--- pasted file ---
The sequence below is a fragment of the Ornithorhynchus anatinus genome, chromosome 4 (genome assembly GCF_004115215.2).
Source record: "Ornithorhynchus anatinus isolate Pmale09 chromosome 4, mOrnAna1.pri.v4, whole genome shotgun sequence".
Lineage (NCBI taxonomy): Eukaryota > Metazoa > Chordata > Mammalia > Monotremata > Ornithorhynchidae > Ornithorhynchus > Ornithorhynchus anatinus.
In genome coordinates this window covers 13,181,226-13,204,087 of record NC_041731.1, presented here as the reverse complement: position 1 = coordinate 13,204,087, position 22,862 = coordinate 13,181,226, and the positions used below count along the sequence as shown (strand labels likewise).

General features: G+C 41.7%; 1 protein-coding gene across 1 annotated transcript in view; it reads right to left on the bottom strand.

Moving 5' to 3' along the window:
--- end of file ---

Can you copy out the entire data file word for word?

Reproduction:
The sequence below is a fragment of the Ornithorhynchus anatinus genome, chromosome 4 (genome assembly GCF_004115215.2).
Source record: "Ornithorhynchus anatinus isolate Pmale09 chromosome 4, mOrnAna1.pri.v4, whole genome shotgun sequence".
Lineage (NCBI taxonomy): Eukaryota > Metazoa > Chordata > Mammalia > Monotremata > Ornithorhynchidae > Ornithorhynchus > Ornithorhynchus anatinus.
In genome coordinates this window covers 13,181,226-13,204,087 of record NC_041731.1, presented here as the reverse complement: position 1 = coordinate 13,204,087, position 22,862 = coordinate 13,181,226, and the positions used below count along the sequence as shown (strand labels likewise).

General features: G+C 41.7%; 1 protein-coding gene across 1 annotated transcript in view; it reads right to left on the bottom strand.

Moving 5' to 3' along the window: